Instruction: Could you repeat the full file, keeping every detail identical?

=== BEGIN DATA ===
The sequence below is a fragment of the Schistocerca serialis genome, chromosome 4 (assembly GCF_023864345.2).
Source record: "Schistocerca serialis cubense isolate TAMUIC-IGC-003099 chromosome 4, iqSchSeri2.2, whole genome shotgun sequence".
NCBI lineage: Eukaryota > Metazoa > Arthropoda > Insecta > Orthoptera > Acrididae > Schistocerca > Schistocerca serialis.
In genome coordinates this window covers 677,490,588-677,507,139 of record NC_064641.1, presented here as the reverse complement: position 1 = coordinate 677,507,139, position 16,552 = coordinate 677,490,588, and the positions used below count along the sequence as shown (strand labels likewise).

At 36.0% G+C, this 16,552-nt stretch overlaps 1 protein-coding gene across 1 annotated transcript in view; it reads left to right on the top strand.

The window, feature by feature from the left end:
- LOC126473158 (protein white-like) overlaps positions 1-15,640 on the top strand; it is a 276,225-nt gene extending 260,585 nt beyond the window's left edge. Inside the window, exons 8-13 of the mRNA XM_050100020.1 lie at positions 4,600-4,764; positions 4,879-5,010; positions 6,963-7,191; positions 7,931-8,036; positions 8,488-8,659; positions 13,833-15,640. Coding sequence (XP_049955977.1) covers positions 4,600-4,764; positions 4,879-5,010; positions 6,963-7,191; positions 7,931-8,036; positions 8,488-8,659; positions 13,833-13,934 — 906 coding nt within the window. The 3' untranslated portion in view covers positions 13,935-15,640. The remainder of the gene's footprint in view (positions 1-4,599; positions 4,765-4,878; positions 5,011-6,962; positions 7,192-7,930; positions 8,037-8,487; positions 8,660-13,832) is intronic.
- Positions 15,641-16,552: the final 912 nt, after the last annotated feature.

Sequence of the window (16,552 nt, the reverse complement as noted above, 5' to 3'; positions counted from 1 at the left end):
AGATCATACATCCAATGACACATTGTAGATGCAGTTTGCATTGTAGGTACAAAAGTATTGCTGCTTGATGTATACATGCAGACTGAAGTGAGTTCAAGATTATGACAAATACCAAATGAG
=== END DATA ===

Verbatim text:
The sequence below is a fragment of the Schistocerca serialis genome, chromosome 4 (assembly GCF_023864345.2).
Source record: "Schistocerca serialis cubense isolate TAMUIC-IGC-003099 chromosome 4, iqSchSeri2.2, whole genome shotgun sequence".
NCBI lineage: Eukaryota > Metazoa > Arthropoda > Insecta > Orthoptera > Acrididae > Schistocerca > Schistocerca serialis.
In genome coordinates this window covers 677,490,588-677,507,139 of record NC_064641.1, presented here as the reverse complement: position 1 = coordinate 677,507,139, position 16,552 = coordinate 677,490,588, and the positions used below count along the sequence as shown (strand labels likewise).

At 36.0% G+C, this 16,552-nt stretch overlaps 1 protein-coding gene across 1 annotated transcript in view; it reads left to right on the top strand.

The window, feature by feature from the left end:
- LOC126473158 (protein white-like) overlaps positions 1-15,640 on the top strand; it is a 276,225-nt gene extending 260,585 nt beyond the window's left edge. Inside the window, exons 8-13 of the mRNA XM_050100020.1 lie at positions 4,600-4,764; positions 4,879-5,010; positions 6,963-7,191; positions 7,931-8,036; positions 8,488-8,659; positions 13,833-15,640. Coding sequence (XP_049955977.1) covers positions 4,600-4,764; positions 4,879-5,010; positions 6,963-7,191; positions 7,931-8,036; positions 8,488-8,659; positions 13,833-13,934 — 906 coding nt within the window. The 3' untranslated portion in view covers positions 13,935-15,640. The remainder of the gene's footprint in view (positions 1-4,599; positions 4,765-4,878; positions 5,011-6,962; positions 7,192-7,930; positions 8,037-8,487; positions 8,660-13,832) is intronic.
- Positions 15,641-16,552: the final 912 nt, after the last annotated feature.

Sequence of the window (16,552 nt, the reverse complement as noted above, 5' to 3'; positions counted from 1 at the left end):
AGATCATACATCCAATGACACATTGTAGATGCAGTTTGCATTGTAGGTACAAAAGTATTGCTGCTTGATGTATACATGCAGACTGAAGTGAGTTCAAGATTATGACAAATACCAAATGAG